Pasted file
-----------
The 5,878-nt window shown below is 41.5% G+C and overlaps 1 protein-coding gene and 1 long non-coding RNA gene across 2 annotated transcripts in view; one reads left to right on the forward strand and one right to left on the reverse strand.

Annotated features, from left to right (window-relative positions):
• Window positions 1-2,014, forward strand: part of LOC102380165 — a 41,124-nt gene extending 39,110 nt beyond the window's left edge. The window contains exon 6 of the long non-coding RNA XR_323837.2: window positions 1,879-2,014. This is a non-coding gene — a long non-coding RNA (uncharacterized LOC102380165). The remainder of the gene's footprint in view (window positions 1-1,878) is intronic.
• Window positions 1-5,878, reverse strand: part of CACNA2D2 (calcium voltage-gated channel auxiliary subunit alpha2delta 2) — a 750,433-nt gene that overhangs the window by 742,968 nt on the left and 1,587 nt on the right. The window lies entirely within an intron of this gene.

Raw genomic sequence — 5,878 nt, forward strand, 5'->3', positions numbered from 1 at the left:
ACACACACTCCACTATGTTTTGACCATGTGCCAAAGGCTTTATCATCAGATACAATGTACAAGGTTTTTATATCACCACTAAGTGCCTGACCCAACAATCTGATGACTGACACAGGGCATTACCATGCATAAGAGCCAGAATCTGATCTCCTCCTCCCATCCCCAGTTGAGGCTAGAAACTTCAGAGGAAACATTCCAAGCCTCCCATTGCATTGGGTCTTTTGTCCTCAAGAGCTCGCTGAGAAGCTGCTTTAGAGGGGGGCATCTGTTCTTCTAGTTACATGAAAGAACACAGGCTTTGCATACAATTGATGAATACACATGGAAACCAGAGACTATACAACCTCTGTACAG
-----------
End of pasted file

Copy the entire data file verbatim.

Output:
The 5,878-nt window shown below is 41.5% G+C and overlaps 1 protein-coding gene and 1 long non-coding RNA gene across 2 annotated transcripts in view; one reads left to right on the forward strand and one right to left on the reverse strand.

Annotated features, from left to right (window-relative positions):
• Window positions 1-2,014, forward strand: part of LOC102380165 — a 41,124-nt gene extending 39,110 nt beyond the window's left edge. The window contains exon 6 of the long non-coding RNA XR_323837.2: window positions 1,879-2,014. This is a non-coding gene — a long non-coding RNA (uncharacterized LOC102380165). The remainder of the gene's footprint in view (window positions 1-1,878) is intronic.
• Window positions 1-5,878, reverse strand: part of CACNA2D2 (calcium voltage-gated channel auxiliary subunit alpha2delta 2) — a 750,433-nt gene that overhangs the window by 742,968 nt on the left and 1,587 nt on the right. The window lies entirely within an intron of this gene.

Raw genomic sequence — 5,878 nt, forward strand, 5'->3', positions numbered from 1 at the left:
ACACACACTCCACTATGTTTTGACCATGTGCCAAAGGCTTTATCATCAGATACAATGTACAAGGTTTTTATATCACCACTAAGTGCCTGACCCAACAATCTGATGACTGACACAGGGCATTACCATGCATAAGAGCCAGAATCTGATCTCCTCCTCCCATCCCCAGTTGAGGCTAGAAACTTCAGAGGAAACATTCCAAGCCTCCCATTGCATTGGGTCTTTTGTCCTCAAGAGCTCGCTGAGAAGCTGCTTTAGAGGGGGGCATCTGTTCTTCTAGTTACATGAAAGAACACAGGCTTTGCATACAATTGATGAATACACATGGAAACCAGAGACTATACAACCTCTGTACAG